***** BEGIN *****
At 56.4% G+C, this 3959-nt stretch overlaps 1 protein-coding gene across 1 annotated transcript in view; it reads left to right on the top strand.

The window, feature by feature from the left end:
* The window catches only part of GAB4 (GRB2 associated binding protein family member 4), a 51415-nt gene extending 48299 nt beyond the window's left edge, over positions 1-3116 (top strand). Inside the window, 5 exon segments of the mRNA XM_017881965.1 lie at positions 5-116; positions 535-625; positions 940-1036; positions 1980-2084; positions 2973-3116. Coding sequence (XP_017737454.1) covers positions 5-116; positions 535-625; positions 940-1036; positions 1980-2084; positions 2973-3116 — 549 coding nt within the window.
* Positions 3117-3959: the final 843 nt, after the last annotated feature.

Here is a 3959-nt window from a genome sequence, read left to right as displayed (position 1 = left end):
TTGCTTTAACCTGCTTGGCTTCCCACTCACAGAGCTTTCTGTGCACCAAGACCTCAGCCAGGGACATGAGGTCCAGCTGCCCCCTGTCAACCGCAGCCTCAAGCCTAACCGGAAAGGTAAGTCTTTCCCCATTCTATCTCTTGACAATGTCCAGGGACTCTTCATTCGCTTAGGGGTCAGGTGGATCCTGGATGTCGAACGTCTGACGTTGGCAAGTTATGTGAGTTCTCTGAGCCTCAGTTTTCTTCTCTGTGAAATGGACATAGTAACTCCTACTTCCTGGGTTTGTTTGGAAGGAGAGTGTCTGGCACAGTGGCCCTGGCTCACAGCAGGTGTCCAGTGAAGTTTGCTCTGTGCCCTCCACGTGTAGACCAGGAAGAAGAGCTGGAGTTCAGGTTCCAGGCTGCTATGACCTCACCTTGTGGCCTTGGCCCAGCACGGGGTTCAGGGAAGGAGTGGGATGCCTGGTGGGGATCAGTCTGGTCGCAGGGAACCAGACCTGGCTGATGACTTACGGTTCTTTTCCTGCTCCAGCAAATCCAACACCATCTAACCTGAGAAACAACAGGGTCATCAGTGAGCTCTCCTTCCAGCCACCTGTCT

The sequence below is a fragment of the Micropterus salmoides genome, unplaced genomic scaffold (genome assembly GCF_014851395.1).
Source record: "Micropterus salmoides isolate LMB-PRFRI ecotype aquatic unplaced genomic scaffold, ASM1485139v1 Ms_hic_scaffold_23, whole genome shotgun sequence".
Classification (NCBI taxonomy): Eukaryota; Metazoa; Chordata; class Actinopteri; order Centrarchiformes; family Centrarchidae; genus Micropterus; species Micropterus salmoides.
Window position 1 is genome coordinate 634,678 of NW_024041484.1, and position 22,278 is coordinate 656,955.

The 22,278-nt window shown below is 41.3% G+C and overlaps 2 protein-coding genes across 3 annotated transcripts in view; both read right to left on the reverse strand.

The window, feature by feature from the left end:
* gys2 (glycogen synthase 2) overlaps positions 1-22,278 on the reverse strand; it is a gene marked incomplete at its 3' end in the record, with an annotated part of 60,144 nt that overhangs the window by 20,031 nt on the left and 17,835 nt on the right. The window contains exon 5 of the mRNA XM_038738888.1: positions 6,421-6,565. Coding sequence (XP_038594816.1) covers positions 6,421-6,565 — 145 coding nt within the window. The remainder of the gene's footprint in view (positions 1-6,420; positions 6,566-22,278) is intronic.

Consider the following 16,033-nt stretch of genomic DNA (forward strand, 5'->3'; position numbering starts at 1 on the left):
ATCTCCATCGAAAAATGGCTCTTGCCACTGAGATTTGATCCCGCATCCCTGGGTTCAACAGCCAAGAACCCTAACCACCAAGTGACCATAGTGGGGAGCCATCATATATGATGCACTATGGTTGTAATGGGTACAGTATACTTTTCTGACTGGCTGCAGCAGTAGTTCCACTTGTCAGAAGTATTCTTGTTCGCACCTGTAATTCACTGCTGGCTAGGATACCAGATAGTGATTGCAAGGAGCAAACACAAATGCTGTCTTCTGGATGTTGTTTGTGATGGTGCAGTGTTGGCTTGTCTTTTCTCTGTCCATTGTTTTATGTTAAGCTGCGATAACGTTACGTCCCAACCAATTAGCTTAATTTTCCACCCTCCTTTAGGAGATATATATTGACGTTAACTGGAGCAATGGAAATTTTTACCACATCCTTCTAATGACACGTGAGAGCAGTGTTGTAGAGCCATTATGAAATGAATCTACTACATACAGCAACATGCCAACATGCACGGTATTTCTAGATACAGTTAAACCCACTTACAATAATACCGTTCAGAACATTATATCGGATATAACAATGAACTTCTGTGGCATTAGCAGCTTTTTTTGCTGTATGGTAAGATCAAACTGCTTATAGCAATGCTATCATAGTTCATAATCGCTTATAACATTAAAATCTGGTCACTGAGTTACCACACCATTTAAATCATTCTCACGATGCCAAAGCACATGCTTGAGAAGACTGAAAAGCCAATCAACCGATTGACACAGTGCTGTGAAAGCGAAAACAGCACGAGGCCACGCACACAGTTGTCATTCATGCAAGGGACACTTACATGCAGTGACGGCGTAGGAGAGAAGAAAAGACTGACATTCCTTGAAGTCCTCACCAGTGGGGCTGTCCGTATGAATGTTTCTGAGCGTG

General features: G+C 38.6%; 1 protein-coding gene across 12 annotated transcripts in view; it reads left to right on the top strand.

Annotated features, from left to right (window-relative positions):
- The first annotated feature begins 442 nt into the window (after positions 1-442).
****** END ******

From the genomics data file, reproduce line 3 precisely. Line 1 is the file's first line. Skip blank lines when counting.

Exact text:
* The window catches only part of GAB4 (GRB2 associated binding protein family member 4), a 51415-nt gene extending 48299 nt beyond the window's left edge, over positions 1-3116 (top strand). Inside the window, 5 exon segments of the mRNA XM_017881965.1 lie at positions 5-116; positions 535-625; positions 940-1036; positions 1980-2084; positions 2973-3116. Coding sequence (XP_017737454.1) covers positions 5-116; positions 535-625; positions 940-1036; positions 1980-2084; positions 2973-3116 — 549 coding nt within the window.